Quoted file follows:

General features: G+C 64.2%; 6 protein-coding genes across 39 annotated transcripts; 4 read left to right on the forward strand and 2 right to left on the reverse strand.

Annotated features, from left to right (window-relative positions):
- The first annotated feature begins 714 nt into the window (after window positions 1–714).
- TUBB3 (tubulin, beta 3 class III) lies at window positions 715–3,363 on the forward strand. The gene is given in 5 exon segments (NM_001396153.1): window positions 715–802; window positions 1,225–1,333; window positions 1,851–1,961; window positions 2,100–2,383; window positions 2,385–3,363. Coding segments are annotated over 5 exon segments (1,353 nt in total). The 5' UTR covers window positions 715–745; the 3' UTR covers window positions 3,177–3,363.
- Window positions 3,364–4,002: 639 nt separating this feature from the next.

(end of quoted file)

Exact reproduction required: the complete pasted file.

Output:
General features: G+C 64.2%; 6 protein-coding genes across 39 annotated transcripts; 4 read left to right on the forward strand and 2 right to left on the reverse strand.

Annotated features, from left to right (window-relative positions):
- The first annotated feature begins 714 nt into the window (after window positions 1–714).
- TUBB3 (tubulin, beta 3 class III) lies at window positions 715–3,363 on the forward strand. The gene is given in 5 exon segments (NM_001396153.1): window positions 715–802; window positions 1,225–1,333; window positions 1,851–1,961; window positions 2,100–2,383; window positions 2,385–3,363. Coding segments are annotated over 5 exon segments (1,353 nt in total). The 5' UTR covers window positions 715–745; the 3' UTR covers window positions 3,177–3,363.
- Window positions 3,364–4,002: 639 nt separating this feature from the next.